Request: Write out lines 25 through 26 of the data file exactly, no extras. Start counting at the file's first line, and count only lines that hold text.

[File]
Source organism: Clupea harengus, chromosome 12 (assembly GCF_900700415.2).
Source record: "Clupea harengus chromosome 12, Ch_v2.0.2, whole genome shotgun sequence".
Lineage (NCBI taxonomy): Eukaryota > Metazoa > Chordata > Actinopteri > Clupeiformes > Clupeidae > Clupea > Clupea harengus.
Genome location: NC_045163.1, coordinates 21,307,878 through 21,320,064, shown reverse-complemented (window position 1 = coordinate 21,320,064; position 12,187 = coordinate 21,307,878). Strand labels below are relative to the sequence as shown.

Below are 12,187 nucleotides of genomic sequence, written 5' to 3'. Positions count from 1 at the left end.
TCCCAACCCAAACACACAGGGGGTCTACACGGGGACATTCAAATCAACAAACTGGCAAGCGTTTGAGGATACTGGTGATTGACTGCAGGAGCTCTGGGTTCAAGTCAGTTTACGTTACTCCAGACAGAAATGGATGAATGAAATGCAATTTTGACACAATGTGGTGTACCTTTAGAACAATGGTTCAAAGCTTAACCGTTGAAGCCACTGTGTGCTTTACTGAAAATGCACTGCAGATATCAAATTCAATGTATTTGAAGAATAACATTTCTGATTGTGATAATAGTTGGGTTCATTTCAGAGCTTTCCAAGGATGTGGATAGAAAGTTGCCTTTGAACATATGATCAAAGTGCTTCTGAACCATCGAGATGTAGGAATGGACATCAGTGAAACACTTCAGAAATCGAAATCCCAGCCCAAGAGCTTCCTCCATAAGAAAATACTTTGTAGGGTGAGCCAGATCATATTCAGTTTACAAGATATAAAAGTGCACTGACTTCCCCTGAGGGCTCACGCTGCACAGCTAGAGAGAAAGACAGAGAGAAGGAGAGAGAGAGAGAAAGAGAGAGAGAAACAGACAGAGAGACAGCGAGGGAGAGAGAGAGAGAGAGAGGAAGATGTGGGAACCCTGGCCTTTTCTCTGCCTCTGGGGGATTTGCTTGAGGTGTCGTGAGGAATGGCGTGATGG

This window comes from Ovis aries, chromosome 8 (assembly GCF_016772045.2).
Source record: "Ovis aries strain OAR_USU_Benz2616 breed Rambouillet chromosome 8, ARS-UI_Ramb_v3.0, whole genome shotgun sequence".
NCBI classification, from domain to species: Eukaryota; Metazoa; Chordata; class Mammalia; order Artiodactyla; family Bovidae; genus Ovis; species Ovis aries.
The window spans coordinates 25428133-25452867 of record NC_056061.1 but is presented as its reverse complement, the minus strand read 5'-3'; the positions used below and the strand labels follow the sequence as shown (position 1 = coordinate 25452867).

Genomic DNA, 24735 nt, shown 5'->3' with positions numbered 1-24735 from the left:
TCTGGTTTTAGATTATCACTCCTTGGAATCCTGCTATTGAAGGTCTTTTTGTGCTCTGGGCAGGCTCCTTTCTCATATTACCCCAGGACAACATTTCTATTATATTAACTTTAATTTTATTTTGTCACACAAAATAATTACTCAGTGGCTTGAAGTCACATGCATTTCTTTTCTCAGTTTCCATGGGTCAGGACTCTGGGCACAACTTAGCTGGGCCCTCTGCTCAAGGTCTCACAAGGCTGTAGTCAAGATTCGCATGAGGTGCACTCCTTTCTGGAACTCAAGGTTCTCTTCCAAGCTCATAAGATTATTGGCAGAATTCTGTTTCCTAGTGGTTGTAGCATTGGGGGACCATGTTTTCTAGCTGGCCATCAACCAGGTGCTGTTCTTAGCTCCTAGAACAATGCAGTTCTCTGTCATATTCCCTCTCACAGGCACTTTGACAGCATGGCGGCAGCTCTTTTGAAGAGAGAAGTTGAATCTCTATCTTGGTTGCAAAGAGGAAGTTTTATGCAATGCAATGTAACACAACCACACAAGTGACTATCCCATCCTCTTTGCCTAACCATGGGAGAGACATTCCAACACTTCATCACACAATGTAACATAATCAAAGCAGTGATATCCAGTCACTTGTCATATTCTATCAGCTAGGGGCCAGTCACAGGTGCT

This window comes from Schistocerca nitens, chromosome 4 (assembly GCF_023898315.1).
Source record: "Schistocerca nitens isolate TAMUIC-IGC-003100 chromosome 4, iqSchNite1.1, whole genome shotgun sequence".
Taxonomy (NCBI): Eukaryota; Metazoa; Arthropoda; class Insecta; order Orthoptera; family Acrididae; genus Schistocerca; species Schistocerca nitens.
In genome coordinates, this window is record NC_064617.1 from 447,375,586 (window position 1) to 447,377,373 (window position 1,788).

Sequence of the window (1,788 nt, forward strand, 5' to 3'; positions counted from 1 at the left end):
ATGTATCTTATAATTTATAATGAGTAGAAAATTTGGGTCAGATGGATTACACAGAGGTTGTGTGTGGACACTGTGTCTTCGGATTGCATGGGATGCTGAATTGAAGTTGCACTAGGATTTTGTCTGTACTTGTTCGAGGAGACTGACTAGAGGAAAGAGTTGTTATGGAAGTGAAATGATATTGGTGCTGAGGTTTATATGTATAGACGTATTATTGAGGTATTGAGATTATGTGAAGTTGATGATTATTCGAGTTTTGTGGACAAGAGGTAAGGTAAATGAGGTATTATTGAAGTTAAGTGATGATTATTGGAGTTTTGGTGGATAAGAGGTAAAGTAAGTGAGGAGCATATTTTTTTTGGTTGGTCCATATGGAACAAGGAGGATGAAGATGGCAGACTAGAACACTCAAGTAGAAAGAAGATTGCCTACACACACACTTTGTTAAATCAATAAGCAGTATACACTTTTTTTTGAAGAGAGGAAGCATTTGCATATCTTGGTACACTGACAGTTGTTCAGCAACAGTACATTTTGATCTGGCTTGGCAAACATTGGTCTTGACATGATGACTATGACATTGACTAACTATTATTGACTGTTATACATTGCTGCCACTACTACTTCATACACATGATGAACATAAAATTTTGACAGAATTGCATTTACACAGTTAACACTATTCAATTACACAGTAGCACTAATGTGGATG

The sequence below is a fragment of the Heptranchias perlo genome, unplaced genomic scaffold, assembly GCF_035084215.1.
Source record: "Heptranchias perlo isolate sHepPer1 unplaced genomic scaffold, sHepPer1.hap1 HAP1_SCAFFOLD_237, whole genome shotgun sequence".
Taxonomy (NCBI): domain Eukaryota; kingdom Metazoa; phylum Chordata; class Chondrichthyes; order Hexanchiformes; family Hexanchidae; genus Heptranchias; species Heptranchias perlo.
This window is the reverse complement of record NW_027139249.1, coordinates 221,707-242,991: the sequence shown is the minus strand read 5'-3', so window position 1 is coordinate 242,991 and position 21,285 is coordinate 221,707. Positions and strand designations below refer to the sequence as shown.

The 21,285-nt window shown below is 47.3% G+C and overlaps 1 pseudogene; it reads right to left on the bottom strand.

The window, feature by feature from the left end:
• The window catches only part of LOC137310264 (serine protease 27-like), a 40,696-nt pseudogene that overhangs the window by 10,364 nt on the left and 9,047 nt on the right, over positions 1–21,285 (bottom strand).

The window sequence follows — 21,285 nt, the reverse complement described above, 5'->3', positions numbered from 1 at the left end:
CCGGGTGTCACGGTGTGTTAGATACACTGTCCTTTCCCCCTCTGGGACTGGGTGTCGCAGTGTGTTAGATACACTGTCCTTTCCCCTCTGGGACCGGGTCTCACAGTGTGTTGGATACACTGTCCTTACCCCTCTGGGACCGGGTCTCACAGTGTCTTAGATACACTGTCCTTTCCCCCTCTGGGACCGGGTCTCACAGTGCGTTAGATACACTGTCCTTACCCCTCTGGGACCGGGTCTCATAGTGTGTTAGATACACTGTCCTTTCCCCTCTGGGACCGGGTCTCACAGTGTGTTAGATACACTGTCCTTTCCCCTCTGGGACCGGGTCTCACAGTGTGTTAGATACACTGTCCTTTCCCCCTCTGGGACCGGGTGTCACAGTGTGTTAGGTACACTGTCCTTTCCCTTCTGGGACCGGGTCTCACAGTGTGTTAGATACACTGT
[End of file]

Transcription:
• The window catches only part of LOC137310264 (serine protease 27-like), a 40,696-nt pseudogene that overhangs the window by 10,364 nt on the left and 9,047 nt on the right, over positions 1–21,285 (bottom strand).

The window sequence follows — 21,285 nt, the reverse complement described above, 5'->3', positions numbered from 1 at the left end: